Local Community Participation in Rhino Conservation - Key to Conservation Success


  • Admire Chanyandura Department of Wildlife Ecology and Conservation, Chinhoyi University of Technology, Private Bag 7724, Chinhoyi, Zimbabwe




A robust framework to guide community engagement in sustainable wildlife conservation and illegal wildlife trade is lacking. Virtually all conservation bodies and players believe that local communities are key to the success of rhino conservation but they are not equally walking their talk. Bottom-up community-based initiatives help to curb poaching especially level one poachers. The multifaceted problem of the African rhinoceros poaching on the continent is approaching calamitous proportions, with astounding, sobering statistics revealing the sheer extent of the illegal practice today. Poverty, greediness, superstition, rampant corruption, unchecked social injustice, ruthlessness, and ignorance are fuelling the interplay of rhino horn demand and supply. In order to save the remaining rhinoceros species there is need for economic transformation which will benefit both the communities and wildlife. Communities should get direct financial benefits from rhinoceros conservation, capacitate them and always engage them in rhinoceros conservation matters. Rhino protection should be incentivized, increasing the number of local people benefiting from conservation, and decreasing hostility towards wildlife will motivate local people to fully embrace conservation efforts. These conservation efforts should first target level one poachers who are vulnerable and exposed, by developing a comprehensive profitable and lucrative community participation packages in all rhino properties. Conservationists should walk their talk and genuinely work with local communities to build support for rhino conservation through education, awareness, self-sustaining business ventures and employment.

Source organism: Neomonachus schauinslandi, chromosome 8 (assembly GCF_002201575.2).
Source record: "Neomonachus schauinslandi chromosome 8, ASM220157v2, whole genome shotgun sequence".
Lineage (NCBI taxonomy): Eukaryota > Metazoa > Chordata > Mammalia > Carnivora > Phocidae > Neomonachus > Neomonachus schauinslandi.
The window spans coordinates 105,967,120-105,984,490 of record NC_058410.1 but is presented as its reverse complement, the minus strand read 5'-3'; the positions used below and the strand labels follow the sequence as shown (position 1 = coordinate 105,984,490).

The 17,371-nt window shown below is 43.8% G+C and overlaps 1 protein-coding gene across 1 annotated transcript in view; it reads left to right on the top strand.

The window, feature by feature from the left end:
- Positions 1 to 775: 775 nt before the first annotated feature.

Conservation, Communities, Rhinoceros, Participation, Poaching, Incentivized


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How to Cite

Chanyandura, A. (2020). Local Community Participation in Rhino Conservation - Key to Conservation Success. Research in Ecology, 2(3), 10–12. https://doi.org/10.30564/re.v2i3.2349


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